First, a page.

Solving Quadratic Inequalities

... and more ...

Quadratic

A Quadratic Equation (in Standard Form) looks like:

Quadratic Equation
A Quadratic Equation in Standard Form
(a, b, and c can have any value, except that a can't be 0.)

That is an equation (=) but sometimes we need to solve inequalities like these:

Symbol
 
Words
 
Example
>
 
greater than
 
x2 + 3x > 2
<
 
less than
 
7x2 < 28
 
greater than or equal to
 
5 ≥ x2 − x
 
less than or equal to
 
2y2 + 1 ≤ 7y

Solving

Solving inequalities is very like solving equations ... we do most of the same things.

When solving equations we try to find points,
such as the ones marked "=0"
Graph of Inequality
But when we solve inequalities we try to find interval(s),
such as the one marked "<0"

So this is what we do:

  • find the "=0" points
  • in between the "=0" points, are intervals that are either
    • greater than zero (>0), or
    • less than zero (<0)
  • then pick a test value to find out which it is (>0 or <0)

Here is an example:

Example: x2 − x − 6 < 0

x2 − x − 6 has these simple factors (because I wanted to make it easy!):

(x+2)(x−3) < 0

 

Firstly, let us find where it is equal to zero:

(x+2)(x−3) = 0

It is equal to zero when x = −2 or x = +3
because when x = −2, then (x+2) is zero
and when x = +3, then (x−3) is zero

 

So between −2 and +3, the function will either be

  • always greater than zero, or
  • always less than zero

We don't know which ... yet!

Let's pick a value in-between and test it:

At x=0:  x2 − x − 6  =  0 − 0 − 6  
−6

 

So between −2 and +3, the function is less than zero.

And that is the region we want, so...

x2 − x − 6 < 0 in the interval (−2, 3)

 

Note: x2 − x − 6 > 0 on the interval (−∞,−2) and (3, +∞)

 

And here is the plot of x2 − x − 6:

  • The equation equals zero at −2 and 3
  • The inequality "<0" is true between −2 and 3.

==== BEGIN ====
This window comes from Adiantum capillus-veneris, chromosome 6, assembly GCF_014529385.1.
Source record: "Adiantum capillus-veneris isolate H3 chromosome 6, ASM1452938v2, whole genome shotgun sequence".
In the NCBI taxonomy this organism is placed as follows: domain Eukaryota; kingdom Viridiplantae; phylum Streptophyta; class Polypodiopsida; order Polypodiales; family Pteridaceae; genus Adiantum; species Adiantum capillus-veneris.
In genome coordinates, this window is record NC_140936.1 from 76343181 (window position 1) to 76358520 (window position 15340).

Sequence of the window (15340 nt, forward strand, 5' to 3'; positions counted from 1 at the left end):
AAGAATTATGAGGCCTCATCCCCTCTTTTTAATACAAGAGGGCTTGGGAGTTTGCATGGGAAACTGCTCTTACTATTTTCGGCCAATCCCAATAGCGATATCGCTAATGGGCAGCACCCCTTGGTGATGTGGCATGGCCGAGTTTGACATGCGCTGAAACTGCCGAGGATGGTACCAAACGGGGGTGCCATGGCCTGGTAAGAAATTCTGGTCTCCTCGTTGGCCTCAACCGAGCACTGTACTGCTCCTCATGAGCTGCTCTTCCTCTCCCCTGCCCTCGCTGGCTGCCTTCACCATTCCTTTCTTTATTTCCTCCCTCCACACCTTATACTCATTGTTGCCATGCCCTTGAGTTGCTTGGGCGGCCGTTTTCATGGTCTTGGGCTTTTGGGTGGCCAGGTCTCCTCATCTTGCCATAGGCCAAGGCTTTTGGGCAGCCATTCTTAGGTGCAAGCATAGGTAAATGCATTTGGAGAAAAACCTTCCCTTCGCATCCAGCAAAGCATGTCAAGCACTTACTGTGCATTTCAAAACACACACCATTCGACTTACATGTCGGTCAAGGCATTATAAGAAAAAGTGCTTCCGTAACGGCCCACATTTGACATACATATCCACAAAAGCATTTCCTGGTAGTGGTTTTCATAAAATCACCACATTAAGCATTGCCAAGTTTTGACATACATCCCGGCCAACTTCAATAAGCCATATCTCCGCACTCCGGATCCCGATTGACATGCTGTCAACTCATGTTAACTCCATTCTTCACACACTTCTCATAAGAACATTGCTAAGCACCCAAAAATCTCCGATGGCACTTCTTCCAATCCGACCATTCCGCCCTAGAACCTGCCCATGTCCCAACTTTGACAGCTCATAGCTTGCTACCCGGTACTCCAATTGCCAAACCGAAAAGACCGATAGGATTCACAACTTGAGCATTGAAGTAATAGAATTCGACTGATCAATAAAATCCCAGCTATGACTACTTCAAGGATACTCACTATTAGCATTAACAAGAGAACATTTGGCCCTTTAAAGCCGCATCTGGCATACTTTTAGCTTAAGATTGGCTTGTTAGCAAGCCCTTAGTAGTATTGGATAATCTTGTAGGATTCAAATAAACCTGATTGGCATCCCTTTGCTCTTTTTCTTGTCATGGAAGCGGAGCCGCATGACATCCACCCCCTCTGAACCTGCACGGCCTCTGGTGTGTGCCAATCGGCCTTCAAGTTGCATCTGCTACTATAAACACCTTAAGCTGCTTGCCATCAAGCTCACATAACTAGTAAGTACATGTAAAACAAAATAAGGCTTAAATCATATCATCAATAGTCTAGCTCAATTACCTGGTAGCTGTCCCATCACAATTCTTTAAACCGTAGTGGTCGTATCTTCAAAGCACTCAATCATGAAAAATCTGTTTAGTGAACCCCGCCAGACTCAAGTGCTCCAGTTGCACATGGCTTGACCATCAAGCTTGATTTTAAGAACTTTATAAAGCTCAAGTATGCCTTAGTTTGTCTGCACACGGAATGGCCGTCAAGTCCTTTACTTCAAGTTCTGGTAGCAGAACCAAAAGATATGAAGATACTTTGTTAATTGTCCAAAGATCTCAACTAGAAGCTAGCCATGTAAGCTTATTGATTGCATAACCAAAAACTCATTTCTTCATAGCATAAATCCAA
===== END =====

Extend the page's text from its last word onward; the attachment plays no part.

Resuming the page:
x^2-x-6

 

 

What If It Doesn't Go Through Zero?

x^2-x-1

Here is the plot of x2 − x + 1

There are no "=0" points!

But that makes things easier!

Because the line does not cross through y=0, it must be either:

  • always > 0, or
  • always < 0

So all we have to do is test one value (say x=0) to see if it is above or below.

 

A "Real World" Example

A stuntman will jump off a 20 m building.

A high-speed camera is ready to film him between 15 m and 10 m above the ground.

When should the camera film him?

We can use this formula for distance and time:

d = 20 − 5t2

  • d = distance above ground (m), and
  • t = time from jump (seconds)

(Note: if you are curious about the formula, it is simplified from d = d0 + v0t + ½a0t2 , where d0=20, v0=0, and a0=−9.81, the acceleration due to gravity.)

OK, let's go.

 

First, let us sketch the question:

Jump Sketch

The distance we want is from 10 m to 15 m:

10 < d < 15

And we know the formula for d:

10 < 20 − 5t2 < 15

 

Now let's solve it!

First, let's subtract 20 from both sides:

−10 < −5t2 <−5

 

Now multiply both sides by −(1/5). But because we are multiplying by a negative number, the inequalities will change direction ... read Solving Inequalities to see why.

2 > t2 > 1

 

To be neat, the smaller number should be on the left, and the larger on the right. So let's swap them over (and make sure the inequalities still point correctly):

1 < t2 < 2

 

Lastly, we can safely take square roots, since all values are greater then zero:

√1 < t < √2

We can tell the film crew:

"Film from 1.0 to 1.4 seconds after jumping"

Higher Than Quadratic

The same ideas can help us solve more complicated inequalities:

Example: x3 + 4 ≥ 3x2 + x

First, let's put it in standard form:

x3 − 3x2 − x + 4 ≥ 0

This is a cubic equation (the highest exponent is a cube, i.e. x3), and is hard to solve, so let us graph it instead:

Graph of Inequality

The zero points are approximately:

  • −1.1
  • 1.3
  • 2.9

And from the graph we can see the intervals where it is greater than (or equal to) zero:

  • From −1.1 to 1.3, and
  • From 2.9 on

In interval notation we can write:

Approximately: [−1.1, 1.3] U [2.9, +∞)